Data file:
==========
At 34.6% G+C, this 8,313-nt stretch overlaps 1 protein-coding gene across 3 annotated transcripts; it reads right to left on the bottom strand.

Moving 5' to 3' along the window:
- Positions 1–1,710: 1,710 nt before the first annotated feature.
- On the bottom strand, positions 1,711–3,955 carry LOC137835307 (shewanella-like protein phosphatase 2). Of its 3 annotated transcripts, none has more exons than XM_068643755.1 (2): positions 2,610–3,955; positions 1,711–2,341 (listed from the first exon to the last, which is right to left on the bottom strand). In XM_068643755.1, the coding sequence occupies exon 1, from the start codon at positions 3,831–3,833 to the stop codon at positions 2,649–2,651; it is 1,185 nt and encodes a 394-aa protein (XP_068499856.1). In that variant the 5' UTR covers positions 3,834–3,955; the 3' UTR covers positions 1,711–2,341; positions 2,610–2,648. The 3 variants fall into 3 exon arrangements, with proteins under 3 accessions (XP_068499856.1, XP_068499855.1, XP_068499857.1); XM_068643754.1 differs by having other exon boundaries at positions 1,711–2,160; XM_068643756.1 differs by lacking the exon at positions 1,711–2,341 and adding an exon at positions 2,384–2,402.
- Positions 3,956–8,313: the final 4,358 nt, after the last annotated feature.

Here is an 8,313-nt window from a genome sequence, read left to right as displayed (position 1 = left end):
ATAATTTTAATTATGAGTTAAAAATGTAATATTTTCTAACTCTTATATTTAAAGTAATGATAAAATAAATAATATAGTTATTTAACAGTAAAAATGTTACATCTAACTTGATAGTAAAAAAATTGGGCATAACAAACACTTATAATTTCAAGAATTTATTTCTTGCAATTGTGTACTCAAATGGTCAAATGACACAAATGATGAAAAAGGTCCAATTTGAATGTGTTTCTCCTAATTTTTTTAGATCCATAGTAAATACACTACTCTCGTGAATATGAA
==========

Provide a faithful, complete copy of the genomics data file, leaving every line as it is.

At 34.6% G+C, this 8,313-nt stretch overlaps 1 protein-coding gene across 3 annotated transcripts; it reads right to left on the bottom strand.

Moving 5' to 3' along the window:
- Positions 1–1,710: 1,710 nt before the first annotated feature.
- On the bottom strand, positions 1,711–3,955 carry LOC137835307 (shewanella-like protein phosphatase 2). Of its 3 annotated transcripts, none has more exons than XM_068643755.1 (2): positions 2,610–3,955; positions 1,711–2,341 (listed from the first exon to the last, which is right to left on the bottom strand). In XM_068643755.1, the coding sequence occupies exon 1, from the start codon at positions 3,831–3,833 to the stop codon at positions 2,649–2,651; it is 1,185 nt and encodes a 394-aa protein (XP_068499856.1). In that variant the 5' UTR covers positions 3,834–3,955; the 3' UTR covers positions 1,711–2,341; positions 2,610–2,648. The 3 variants fall into 3 exon arrangements, with proteins under 3 accessions (XP_068499856.1, XP_068499855.1, XP_068499857.1); XM_068643754.1 differs by having other exon boundaries at positions 1,711–2,160; XM_068643756.1 differs by lacking the exon at positions 1,711–2,341 and adding an exon at positions 2,384–2,402.
- Positions 3,956–8,313: the final 4,358 nt, after the last annotated feature.

Here is an 8,313-nt window from a genome sequence, read left to right as displayed (position 1 = left end):
ATAATTTTAATTATGAGTTAAAAATGTAATATTTTCTAACTCTTATATTTAAAGTAATGATAAAATAAATAATATAGTTATTTAACAGTAAAAATGTTACATCTAACTTGATAGTAAAAAAATTGGGCATAACAAACACTTATAATTTCAAGAATTTATTTCTTGCAATTGTGTACTCAAATGGTCAAATGACACAAATGATGAAAAAGGTCCAATTTGAATGTGTTTCTCCTAATTTTTTTAGATCCATAGTAAATACACTACTCTCGTGAATATGAA